Where do I put hidden files / directories?


#1

I want to upload some java classes, and access / run them from the page, but I don’t want the visitor to see the different directories or files? Where do I put them? Say if I have a text area and submit button, but button runs the text through my java applications and returns a new page, how do I make it so the visitor sees only the text area page and the returned page? thx :slight_smile:


#2

In your home directory, anywhere but your domain directory.


yerba# rm -rf /etc
yerba#


#3

how do I get to my home directory?


#4

when i start up FireFTP in Firefox, it starts out at “/” then I have to chage down to my domain for the files I want to be seen. Is the “/” my home directory?


#5

It depends on context. To a web browser, “/” represents your web root directory. It acts in the same way as http://domain.com/.

From the perspective of PHP, however, “/” means something different. It is referring to the absolute path (also called relative from root). On a Windows system, that would be the same as “C:”, but on the Linux system used by DreamHost it means the root directory.

If you were trying to “include” a file from a directory called “includes” in your web root, with PHP for example, you might try to do it like this:

<?php include("/includes/file.php"); ?>That doesn’t work, because it is using the wrong “/” as a reference. Instead, you would need something like this:

<?php include("/home/username/domain.com/includes/file.php"); ?>In fact, it would be better to do it like this:

<?php include($_SERVER['DOCUMENT_ROOT']."/includes/file.php"); ?>That is because $_SERVER[‘DOCUMENT_ROOT’] is a special environment variable that holds the absolute path to your web root. It is always available on Apache systems, and it means that you can safely move your site around from one host to another without worrying about differing file structures.


Simon Jessey | Keystone Websites
Save $97 on yearly plans with promo code [color=#CC0000]SCJESSEY97[/color]


#6

well, it’s still unclear. I mean when i log into my ftp account, the remote setting is “/” and then underneath is my domain, along with logs and Maildir. So is that initial “/” FireFtp’s shorthand for my /home/username directory? and is this the directory that I can install the files/pages/services that the visitors won’t be able to access? thx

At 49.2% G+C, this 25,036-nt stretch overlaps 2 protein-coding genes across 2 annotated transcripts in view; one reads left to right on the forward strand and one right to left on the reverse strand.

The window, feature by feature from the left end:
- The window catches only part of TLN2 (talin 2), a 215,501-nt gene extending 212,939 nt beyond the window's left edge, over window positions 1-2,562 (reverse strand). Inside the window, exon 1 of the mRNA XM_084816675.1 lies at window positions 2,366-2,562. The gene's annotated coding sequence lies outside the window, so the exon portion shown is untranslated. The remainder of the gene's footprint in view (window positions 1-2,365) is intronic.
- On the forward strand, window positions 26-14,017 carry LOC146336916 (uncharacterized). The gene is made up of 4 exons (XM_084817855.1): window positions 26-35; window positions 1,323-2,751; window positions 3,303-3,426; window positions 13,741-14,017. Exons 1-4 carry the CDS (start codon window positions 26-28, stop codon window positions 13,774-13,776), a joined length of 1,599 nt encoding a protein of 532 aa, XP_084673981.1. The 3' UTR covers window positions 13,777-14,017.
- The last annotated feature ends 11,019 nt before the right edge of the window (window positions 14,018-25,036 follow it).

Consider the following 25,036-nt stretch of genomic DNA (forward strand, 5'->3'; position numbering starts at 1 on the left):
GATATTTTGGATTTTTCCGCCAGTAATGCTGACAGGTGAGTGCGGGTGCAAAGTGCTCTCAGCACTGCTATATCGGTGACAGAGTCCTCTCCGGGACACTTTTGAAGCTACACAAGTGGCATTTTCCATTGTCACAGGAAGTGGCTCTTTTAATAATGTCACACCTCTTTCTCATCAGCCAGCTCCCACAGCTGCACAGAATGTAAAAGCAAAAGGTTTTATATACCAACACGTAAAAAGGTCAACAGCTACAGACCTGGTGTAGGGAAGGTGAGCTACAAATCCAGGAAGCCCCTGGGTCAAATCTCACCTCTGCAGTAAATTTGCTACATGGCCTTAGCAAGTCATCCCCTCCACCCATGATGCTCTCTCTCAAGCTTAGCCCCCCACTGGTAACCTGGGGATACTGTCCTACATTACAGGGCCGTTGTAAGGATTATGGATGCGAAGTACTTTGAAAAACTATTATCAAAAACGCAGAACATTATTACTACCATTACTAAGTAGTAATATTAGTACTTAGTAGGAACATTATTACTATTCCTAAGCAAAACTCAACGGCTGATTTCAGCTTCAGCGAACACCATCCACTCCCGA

#7

and to clarify, FireFTP is not exactly a web browser, it’s an extension to firefox. it just runs in a new tab, that’s all. thanks again


#8

Sorry.

Yes, I have used FireFTP. Like all FTP clients, FireFTP will connect you to your personal directory. In otherwords, it connects you to:

/home/username/You cannot access “/home/”, but you can certainly put files in your personal directory that will not be visible to the outside world. So you can always create a directory in there called “hidden”, which your scripts (and only your scripts) can access with:

/home/username/hidden/Does that answer your question?


Simon Jessey | Keystone Websites
Save $97 on yearly plans with promo code [color=#CC0000]SCJESSEY97[/color]


#9

but wait, do i have to call it “hidden/” to keep it hidden? or does anything I put in there can only be accessed by my own scripts? thx so much, you’re the best :slight_smile:


#10

i’m trying to emply google’s api, i just uploaded /soap/com/google/soap/search directory with several files? Would you give me some php help? say I have a text box and submit button. what is a line of code that would send the text to the applicable class in the above directory, run the java class, and return a simple “working” test line back to the viewer? I’ll get started on it, maybe I can figure it out for myself…


#11

Nope. The folder can be called “ooohh_you_cannot_see_me” if that is your desire.


Simon Jessey | Keystone Websites
Save $97 on yearly plans with promo code [color=#CC0000]SCJESSEY97[/color]


#12

I have absolutely zero knowledge of Java; however, the DreamHost wiki has a handy PHP tutorial, which can be combined with the PHP form processing tutorial to get the information you need.


Simon Jessey | Keystone Websites
Save $97 on yearly plans with promo code [color=#CC0000]SCJESSEY97[/color]


#13

In the context you’re thinking, yes.

However, as I’m sure was stated earlier, on standard unix “/” is the root file system. Your home would technically be /home/ where is your FTP login name.

There is just a wrapper (known as chroot for unix folks) that makes your FTP client think / is home when in reality it is /home//


yerba# rm -rf /etc
yerba#


#14

you’re the best. hopefully one day i can aim some business your way.


#15

Google’s API files is Java?

I can tell you right now, you cannot run Java web files on the DreamHost servers. That requires a JSP Server, which there is none running (Tomcat if you’ve herd of it).

I thought Google’s API was merely a SOAP interface, accessible by any language with SOAP libraries. I think you’re going off onto the wrong path here.


yerba# rm -rf /etc
yerba#


#16

well, the DH files say “no J EE” but that applets and regular java are fine. what i want to do is send data as arguments to a java application which will filter the results back to the page somehow… I cant do that?


#17

If the Java Application is built to be ran on the command line with arguments, you can do that. I thought you were wanting to run some Java server request, which you cannot. DH doesn’t have any Java servers running. But the Java client is fully functional. It’s version 1.5.0_02b9 in case you wanted to know.


yerba# rm -rf /etc
yerba#